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Students serving students

Service learning programs set students up for success

 by Celeste Sepessy
 published on Thursday, November 2, 2006

Mesa middle school student Elizabeth Gutierrez (right) does her homework as her tutor, ASU freshman Tawaya Board works on her papers in Mesa, Arizona Wednesday./issues/arts/698639
Jeremiah Armenta / STATE PRESS MAGAZINE
Mesa middle school student Elizabeth Gutierrez (right) does her homework as her tutor, ASU freshman Tawaya Board works on her papers in Mesa, Arizona Wednesday.
 

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Sociology and religious studies senior Ryan Sarver knows how to get a kid interested in sociology.

"Do you ever wonder why you're not allowed to pick your nose in public?" he asks while sticking his index finger to his nostril.

Eighth grader Yesenia Garcia giggles.

"There are all sorts of social rules that we follow," Sarver says.

He receives a nod. Garcia understands him.

At the Care Partnership in Mesa, middle school students are unknowingly learning the basics about college and, at this booth, sociology.

Sarver works as a tutor for the America Reads/America Counts program. Twice a week, he comes to the Care Partnership to tutor at-risk elementary and middle school children in reading and math subjects. These students are predicted to possibly not graduate from high school. Students from both the America Reads/America Counts job program and ASU's Service Learning Program, a three-credit internship class, help the kids at the Care Partnership.

Last Thursday, the ASU America Reads/America Counts tutors set up a college fair for the kids. Each tutor gave a six-minute presentation on his or her major, financial aid or general studies requirements.

Sarver says that in order to reach the kids, a tutor must have an abundance of both energy and patience. "You literally have to throw stuff out there until something sticks," he says.

"They were just looking at me blankly and their eyes would wander up to the right and up to the left," he says. "Then I told them, 'Apparently you're really bored, so let me talk about something else.'"

It worked. Garcia says Sarver's presentation was funny. Garcia adds she learned that sociology is the study of humans.

In order to reach the kids, Sarver says a tutor must be willing to be a little embarrassed. "As long as you actually ask them enough questions to figure out who they are and what they enjoy, you'll be able to relate to them on some level," he says.

The America Reads/America Counts program is available to students eligible for work-study financial aid, says Adelina Zottola, assistant director for Science, Math and Art Service Learning, a different program that students can participate in for ASU credit.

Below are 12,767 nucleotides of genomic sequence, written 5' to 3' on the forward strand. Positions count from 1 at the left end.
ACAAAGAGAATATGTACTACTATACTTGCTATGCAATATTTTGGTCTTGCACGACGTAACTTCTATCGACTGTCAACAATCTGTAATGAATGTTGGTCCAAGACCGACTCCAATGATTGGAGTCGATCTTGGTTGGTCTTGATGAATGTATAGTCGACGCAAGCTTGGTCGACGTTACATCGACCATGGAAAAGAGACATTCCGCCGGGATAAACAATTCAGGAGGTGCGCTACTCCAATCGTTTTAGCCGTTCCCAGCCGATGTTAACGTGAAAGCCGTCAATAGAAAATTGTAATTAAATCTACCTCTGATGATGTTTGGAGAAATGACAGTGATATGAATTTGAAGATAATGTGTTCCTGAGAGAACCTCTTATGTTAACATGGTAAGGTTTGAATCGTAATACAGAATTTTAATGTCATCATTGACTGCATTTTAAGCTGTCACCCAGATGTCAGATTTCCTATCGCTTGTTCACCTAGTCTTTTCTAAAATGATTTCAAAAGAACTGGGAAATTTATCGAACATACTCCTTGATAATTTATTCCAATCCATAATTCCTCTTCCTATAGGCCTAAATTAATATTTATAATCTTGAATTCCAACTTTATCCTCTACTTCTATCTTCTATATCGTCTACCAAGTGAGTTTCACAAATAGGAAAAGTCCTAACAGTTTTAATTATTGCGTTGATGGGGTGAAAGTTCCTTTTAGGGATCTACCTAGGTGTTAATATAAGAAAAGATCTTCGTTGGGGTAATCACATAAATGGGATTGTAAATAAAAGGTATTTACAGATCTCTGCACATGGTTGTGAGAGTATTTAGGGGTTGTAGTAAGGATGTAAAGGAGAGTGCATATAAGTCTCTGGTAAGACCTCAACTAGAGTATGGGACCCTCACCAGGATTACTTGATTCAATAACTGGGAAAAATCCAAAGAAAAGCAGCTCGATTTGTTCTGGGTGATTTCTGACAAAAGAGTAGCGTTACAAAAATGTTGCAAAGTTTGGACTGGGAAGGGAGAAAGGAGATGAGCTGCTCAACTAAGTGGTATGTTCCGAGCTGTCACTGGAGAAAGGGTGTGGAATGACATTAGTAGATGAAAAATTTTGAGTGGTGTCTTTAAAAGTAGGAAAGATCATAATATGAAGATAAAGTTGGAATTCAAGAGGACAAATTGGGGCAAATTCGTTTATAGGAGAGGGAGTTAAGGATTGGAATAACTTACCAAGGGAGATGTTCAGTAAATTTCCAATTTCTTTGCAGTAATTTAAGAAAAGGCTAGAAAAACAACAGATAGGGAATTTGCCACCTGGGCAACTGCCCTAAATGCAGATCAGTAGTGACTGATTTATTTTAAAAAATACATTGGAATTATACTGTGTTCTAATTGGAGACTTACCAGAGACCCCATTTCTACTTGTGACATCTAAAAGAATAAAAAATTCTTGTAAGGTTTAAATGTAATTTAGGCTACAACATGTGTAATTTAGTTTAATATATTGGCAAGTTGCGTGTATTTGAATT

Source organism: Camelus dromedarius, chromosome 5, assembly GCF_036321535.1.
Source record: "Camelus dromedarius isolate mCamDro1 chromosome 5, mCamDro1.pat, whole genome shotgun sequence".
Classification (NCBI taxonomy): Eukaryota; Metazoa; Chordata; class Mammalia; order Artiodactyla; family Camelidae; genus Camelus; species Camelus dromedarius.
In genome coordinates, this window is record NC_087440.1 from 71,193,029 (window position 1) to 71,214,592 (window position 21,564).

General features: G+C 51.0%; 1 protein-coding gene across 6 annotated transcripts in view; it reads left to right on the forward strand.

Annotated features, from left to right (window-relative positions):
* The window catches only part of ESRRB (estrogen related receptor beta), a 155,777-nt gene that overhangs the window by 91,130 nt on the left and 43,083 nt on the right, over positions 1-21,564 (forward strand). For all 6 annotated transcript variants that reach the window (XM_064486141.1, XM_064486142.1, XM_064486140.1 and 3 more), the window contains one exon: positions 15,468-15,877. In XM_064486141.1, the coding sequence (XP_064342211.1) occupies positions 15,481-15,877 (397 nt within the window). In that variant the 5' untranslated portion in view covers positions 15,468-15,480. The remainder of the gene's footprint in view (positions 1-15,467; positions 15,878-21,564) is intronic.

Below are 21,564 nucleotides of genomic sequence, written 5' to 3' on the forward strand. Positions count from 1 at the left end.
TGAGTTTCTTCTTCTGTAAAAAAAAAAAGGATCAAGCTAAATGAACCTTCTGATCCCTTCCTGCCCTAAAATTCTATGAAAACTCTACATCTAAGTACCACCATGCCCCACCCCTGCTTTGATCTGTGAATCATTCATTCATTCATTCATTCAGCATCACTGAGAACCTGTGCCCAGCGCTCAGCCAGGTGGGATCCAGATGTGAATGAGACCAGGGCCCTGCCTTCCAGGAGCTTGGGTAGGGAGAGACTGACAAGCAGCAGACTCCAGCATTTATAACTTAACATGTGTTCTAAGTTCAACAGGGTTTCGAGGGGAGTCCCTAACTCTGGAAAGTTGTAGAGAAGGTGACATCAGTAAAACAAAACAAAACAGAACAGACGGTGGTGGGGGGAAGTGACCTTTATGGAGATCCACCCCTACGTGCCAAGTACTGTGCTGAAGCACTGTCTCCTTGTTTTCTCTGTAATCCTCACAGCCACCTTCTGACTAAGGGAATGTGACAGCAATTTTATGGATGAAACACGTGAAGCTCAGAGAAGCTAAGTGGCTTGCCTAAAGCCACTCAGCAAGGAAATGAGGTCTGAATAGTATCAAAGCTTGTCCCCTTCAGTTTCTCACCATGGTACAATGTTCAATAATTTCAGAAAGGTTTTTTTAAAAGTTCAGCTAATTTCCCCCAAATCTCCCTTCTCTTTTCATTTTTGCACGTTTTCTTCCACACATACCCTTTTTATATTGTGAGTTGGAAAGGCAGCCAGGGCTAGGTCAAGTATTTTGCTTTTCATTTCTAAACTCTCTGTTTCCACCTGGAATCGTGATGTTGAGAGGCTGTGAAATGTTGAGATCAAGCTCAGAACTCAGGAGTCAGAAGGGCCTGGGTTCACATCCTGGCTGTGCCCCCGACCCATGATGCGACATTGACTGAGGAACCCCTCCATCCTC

"The relationship with a college student really helps de-mystify the idea of college so the children are inspired to think of college as a worthwhile and viable option for them," Zottola says.

She says that this is incredibly important because tutors work in areas where the dropout rate is high. "Many of the children have never met anyone (other than their teachers) who has been to college," Zottola says.

Sarver agrees. "How many of the kids even think they can go to college?" he says.

With the tutoring program, ASU students can show their tutee that college is attainable as long as they show dedication for school early on.

For students interested in academic credit, there is the Service Learning Program.

In this program, students tutor kindergarten through eighth grade children in math, science, art and reading two or three times a week.

Students can enroll in After-School Tutoring Service Learning (UNI 402, SPA 291 or SOC 294) where they tutor academically-behind children after their normal class hours.

Another option for students is the Science and Math Service Learning. Tutors help children during their school day for upper division science and math credit, applying their college coursework to lessons for the kids.

Education junior Annette Aguilar is in her third year of working with the Service Learning Program and tutors children from at-risk Phoenix schools two times a week. She says she changed her major from business to education after realizing how much she enjoyed working with kids.

Her first semester, Aguilar had to "start from scratch" with a little boy who was academically very far behind.

"We started with the alphabet," she says. "By the end of the semester I was really happy because I felt that I had taught him something."

Reach the reporter at Celeste.Sepessy@asu.edu.



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